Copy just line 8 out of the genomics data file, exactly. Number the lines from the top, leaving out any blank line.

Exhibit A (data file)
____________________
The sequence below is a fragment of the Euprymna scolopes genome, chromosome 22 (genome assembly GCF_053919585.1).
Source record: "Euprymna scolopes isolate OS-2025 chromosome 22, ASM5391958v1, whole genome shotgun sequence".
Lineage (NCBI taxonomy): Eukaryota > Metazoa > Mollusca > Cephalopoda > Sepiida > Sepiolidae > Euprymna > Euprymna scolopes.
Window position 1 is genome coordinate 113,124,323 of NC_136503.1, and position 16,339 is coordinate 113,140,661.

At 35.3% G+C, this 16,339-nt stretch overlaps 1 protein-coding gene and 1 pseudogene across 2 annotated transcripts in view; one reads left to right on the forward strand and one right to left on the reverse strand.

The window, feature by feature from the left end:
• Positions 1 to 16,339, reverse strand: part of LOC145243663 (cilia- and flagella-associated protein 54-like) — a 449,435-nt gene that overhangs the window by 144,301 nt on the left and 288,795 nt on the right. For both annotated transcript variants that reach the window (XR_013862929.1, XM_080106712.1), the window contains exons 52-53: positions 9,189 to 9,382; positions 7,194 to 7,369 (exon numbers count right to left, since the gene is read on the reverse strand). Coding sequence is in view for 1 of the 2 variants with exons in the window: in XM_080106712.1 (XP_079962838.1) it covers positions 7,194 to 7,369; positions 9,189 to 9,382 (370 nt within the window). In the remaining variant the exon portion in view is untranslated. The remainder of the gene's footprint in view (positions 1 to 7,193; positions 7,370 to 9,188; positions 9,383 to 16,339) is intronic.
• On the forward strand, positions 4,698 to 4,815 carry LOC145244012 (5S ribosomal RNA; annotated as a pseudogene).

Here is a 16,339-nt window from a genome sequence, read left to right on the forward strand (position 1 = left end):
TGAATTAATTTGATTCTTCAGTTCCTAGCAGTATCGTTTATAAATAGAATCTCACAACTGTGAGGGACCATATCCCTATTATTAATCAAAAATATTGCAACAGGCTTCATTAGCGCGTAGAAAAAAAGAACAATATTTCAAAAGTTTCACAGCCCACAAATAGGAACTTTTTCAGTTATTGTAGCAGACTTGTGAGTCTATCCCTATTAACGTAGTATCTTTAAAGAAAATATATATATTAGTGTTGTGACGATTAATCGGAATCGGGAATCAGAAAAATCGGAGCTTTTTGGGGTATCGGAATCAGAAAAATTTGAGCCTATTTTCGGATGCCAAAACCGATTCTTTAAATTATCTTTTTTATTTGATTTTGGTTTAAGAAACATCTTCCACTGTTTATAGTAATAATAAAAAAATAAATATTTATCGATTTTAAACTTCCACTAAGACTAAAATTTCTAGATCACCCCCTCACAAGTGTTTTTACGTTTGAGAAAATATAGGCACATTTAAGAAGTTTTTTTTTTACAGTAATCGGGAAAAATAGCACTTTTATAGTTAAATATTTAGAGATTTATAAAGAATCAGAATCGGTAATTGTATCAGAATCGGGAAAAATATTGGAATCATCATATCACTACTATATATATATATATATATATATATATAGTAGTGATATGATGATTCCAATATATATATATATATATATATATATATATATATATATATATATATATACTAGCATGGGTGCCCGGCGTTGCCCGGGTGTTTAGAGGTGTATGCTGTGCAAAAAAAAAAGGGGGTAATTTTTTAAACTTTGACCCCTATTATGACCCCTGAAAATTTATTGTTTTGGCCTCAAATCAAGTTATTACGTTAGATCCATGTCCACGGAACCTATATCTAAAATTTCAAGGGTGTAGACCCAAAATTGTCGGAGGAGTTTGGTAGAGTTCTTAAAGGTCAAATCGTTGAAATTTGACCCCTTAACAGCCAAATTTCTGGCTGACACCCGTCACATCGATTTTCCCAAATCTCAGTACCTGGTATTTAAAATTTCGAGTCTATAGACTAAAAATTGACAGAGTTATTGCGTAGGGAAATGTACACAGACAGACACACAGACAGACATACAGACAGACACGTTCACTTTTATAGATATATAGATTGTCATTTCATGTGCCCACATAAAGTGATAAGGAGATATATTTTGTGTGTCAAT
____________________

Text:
• On the forward strand, positions 4,698 to 4,815 carry LOC145244012 (5S ribosomal RNA; annotated as a pseudogene).